I am teaching a “Back-to-the-Basics” drawing class for the Cultural Arts Alliance of Walton County. This week we talked about three different types of lighting: silhouette, high contrast, and full-values. For a silhouette to be effective, it is essential that the subject be recognizable by its outer contours, since there is no interior development. Below are some examples of sillouette. Please forgive the quality of the photographs — they are meant for illustration only.
In high contrast, interior development is in only two values. This allows for a more ambiguous outer contour because the development inside the form identifies the subject. Below is a drawing done in high contrast.
Full-value development is the type of treatment we are most familiar with, where we can easily identify the subject because the interior development is in a full range of values, like the drawings below:
Many artists will use all three of these methods of describing shape, within the same drawing or painting. Silhouettes require less attention, and if executed in middle values, can provide wonderful background imagery, effectively breaking up negative space and often repeating forms found in the foreground, as in paintings of flowers for example. Even when the lighting is shown in full values, often the lighting will simplify into high contrast or silhouette, especially towards the edges of the composition.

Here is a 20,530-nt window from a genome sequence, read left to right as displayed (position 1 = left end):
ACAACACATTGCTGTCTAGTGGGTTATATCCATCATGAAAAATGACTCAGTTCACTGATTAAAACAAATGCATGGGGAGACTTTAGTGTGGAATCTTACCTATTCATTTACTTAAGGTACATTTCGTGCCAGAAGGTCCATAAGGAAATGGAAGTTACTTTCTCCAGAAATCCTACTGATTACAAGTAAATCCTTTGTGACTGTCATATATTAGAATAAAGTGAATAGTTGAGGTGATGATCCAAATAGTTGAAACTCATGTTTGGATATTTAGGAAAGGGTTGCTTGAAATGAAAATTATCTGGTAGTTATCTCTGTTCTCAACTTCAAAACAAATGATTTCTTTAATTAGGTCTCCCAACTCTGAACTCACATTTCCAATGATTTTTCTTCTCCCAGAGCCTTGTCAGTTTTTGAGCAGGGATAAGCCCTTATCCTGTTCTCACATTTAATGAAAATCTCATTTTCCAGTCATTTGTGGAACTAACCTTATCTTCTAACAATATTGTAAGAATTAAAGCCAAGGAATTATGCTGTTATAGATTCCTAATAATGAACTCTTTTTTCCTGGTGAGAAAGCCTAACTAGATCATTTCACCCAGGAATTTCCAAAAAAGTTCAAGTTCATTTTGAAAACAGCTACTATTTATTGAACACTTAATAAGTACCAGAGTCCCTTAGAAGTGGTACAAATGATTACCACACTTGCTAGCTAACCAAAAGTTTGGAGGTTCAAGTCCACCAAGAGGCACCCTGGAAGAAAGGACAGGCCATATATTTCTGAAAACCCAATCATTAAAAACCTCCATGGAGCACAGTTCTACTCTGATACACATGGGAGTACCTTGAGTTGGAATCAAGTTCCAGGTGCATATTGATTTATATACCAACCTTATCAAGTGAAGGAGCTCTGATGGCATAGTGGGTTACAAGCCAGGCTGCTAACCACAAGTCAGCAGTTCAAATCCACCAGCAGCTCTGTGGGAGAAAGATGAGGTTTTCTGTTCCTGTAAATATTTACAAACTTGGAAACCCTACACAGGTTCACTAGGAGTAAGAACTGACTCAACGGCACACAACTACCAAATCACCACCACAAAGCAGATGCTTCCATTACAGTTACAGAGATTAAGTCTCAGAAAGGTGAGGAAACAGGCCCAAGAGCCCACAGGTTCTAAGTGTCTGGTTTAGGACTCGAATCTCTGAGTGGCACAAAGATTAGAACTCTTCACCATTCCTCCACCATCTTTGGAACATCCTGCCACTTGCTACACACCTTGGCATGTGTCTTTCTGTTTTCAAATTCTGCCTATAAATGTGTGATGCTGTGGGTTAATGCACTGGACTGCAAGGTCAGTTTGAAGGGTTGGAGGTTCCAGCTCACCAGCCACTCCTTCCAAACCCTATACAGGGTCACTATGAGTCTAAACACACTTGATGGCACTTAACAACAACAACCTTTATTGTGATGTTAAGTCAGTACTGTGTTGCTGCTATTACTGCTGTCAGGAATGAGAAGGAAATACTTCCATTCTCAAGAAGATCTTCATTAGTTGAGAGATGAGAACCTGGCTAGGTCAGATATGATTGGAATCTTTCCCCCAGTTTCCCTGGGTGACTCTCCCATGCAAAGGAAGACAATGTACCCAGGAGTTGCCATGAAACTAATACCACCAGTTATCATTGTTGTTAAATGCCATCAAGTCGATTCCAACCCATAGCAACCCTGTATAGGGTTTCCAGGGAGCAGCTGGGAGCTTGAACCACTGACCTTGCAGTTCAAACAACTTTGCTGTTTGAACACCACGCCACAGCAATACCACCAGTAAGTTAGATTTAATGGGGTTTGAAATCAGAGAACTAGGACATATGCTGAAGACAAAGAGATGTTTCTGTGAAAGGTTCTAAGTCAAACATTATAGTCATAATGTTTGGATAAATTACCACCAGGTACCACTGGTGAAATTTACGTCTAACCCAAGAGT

Silhouettes can be extremely powerful. Some of the happiest ooo’s and ahhh’s will be heard when you show a painting of a brightly colored sunset with silhouettes in the foreground.
I don’t have time for stage fright in figure drawing. No performance anxiety allowed. No worries about perfection. No time to test the water, I have to just jump right in. I start with warm-up sketches, timed one-minute gesture drawings. I am drawing so fast and furiously that there is no time to be afraid. I go through a lot of paper at the start of every session, knowing that every warm-up drawing will probably be thrown in the wastebasket when I get home.
It all starts with making the first mark on the paper, usually a broad gestural sweep showing the general directional line of the posed model’s position. I like to use something soft, and light in value, a color which can be incorporated into my final drawing. Soft chalk-like pastels are a little messy because they are so soft, so I use nupastel, which is a little harder, but not as hard as conte which is made of graphite mixed with clay. I use conte sometimes, for my warm-ups, but with conte I am always risking permanent damage to my paper or my drawing by the unfortunate specks of hard material that are often in conte. My favorite medium is very soft graphite, in a pencil. But in my warm-up drawings, I sometimes never graduate from nupastel to graphite. Instead the whole time is spent building shapes onto that first gestural directional line, correcting and re-correcting to get proportions and shapes more or less “right”. The 5-minute warm-up drawing at right shows multiple corrections of the position of the left leg.